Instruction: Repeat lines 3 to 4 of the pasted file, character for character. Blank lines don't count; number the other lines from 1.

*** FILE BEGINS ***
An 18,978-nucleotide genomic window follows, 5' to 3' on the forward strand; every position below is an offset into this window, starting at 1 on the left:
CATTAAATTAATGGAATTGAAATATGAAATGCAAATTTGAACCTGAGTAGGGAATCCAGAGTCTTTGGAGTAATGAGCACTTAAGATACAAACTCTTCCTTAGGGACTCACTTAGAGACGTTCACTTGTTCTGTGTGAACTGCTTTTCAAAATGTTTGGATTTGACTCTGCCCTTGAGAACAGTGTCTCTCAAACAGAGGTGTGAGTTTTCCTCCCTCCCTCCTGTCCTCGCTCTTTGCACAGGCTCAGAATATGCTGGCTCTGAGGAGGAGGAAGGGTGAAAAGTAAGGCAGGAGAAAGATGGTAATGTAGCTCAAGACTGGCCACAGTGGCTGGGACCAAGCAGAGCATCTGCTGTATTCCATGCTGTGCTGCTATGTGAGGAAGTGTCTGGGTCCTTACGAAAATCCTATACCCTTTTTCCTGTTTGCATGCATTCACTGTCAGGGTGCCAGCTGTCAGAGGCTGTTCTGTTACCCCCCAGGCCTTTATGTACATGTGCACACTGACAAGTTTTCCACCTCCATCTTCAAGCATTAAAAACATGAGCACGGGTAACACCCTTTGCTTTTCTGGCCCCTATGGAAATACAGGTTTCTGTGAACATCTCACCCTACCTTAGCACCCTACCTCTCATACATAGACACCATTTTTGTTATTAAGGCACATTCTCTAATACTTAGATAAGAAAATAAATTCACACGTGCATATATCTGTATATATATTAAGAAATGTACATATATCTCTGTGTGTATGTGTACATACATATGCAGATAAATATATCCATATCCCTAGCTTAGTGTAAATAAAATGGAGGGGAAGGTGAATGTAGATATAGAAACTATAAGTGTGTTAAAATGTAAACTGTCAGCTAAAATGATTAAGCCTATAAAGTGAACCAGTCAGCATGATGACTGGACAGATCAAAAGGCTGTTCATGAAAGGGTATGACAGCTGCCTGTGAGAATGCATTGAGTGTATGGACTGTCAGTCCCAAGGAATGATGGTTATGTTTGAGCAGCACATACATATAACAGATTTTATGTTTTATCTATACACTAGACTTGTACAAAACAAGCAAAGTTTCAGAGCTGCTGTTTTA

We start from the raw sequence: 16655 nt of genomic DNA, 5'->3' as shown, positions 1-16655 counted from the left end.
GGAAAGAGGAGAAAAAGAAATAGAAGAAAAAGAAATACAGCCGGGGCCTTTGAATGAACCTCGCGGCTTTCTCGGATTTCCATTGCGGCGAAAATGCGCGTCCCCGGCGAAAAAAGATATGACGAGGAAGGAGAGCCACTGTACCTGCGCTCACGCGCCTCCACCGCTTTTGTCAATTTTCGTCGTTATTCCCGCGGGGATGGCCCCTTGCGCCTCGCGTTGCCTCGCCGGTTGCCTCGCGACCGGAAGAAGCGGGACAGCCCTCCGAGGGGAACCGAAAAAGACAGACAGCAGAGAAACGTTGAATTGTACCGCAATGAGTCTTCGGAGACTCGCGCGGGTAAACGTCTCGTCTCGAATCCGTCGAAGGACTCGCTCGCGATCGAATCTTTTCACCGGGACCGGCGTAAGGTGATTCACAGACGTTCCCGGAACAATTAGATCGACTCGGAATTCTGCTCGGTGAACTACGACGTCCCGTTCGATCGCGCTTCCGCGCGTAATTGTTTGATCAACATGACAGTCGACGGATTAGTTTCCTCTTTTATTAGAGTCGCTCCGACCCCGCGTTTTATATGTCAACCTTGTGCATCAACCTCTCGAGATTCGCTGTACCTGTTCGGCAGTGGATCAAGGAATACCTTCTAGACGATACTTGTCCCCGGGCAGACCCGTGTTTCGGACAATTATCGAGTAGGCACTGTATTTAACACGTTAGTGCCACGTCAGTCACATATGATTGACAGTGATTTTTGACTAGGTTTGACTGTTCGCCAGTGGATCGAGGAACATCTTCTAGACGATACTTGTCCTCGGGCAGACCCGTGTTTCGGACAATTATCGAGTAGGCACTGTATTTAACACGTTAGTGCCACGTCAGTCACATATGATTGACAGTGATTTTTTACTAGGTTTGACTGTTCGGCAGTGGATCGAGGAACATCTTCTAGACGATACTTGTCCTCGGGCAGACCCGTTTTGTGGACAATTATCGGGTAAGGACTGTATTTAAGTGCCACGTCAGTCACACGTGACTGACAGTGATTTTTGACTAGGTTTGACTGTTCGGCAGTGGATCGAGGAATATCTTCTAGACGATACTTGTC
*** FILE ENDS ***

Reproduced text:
We start from the raw sequence: 16655 nt of genomic DNA, 5'->3' as shown, positions 1-16655 counted from the left end.
GGAAAGAGGAGAAAAAGAAATAGAAGAAAAAGAAATACAGCCGGGGCCTTTGAATGAACCTCGCGGCTTTCTCGGATTTCCATTGCGGCGAAAATGCGCGTCCCCGGCGAAAAAAGATATGACGAGGAAGGAGAGCCACTGTACCTGCGCTCACGCGCCTCCACCGCTTTTGTCAATTTTCGTCGTTATTCCCGCGGGGATGGCCCCTTGCGCCTCGCGTTGCCTCGCCGGTTGCCTCGCGACCGGAAGAAGCGGGACAGCCCTCCGAGGGGAACCGAAAAAGACAGACAGCAGAGAAACGTTGAATTGTACCGCAATGAGTCTTCGGAGACTCGCGCGGGTAAACGTCTCGTCTCGAATCCGTCGAAGGACTCGCTCGCGATCGAATCTTTTCACCGGGACCGGCGTAAGGTGATTCACAGACGTTCCCGGAACAATTAGATCGACTCGGAATTCTGCTCGGTGAACTACGACGTCCCGTTCGATCGCGCTTCCGCGCGTAATTGTTTGATCAACATGACAGTCGACGGATTAGTTTCCTCTTTTATTAGAGTCGCTCCGACCCCGCGTTTTATATGTCAACCTTGTGCATCAACCTCTCGAGATTCGCTGTACCTGTTCGGCAGTGGATCAAGGAATACCTTCTAGACGATACTTGTCCCCGGGCAGACCCGTGTTTCGGACAATTATCGAGTAGGCACTGTATTTAACACGTTAGTGCCACGTCAGTCACATATGATTGACAGTGATTTTTGACTAGGTTTGACTGTTCGCCAGTGGATCGAGGAACATCTTCTAGACGATACTTGTCCTCGGGCAGACCCGTGTTTCGGACAATTATCGAGTAGGCACTGTATTTAACACGTTAGTGCCACGTCAGTCACATATGATTGACAGTGATTTTTTACTAGGTTTGACTGTTCGGCAGTGGATCGAGGAACATCTTCTAGACGATACTTGTCCTCGGGCAGACCCGTTTTGTGGACAATTATCGGGTAAGGACTGTATTTAAGTGCCACGTCAGTCACACGTGACTGACAGTGATTTTTGACTAGGTTTGACTGTTCGGCAGTGGATCGAGGAATATCTTCTAGACGATACTTGTC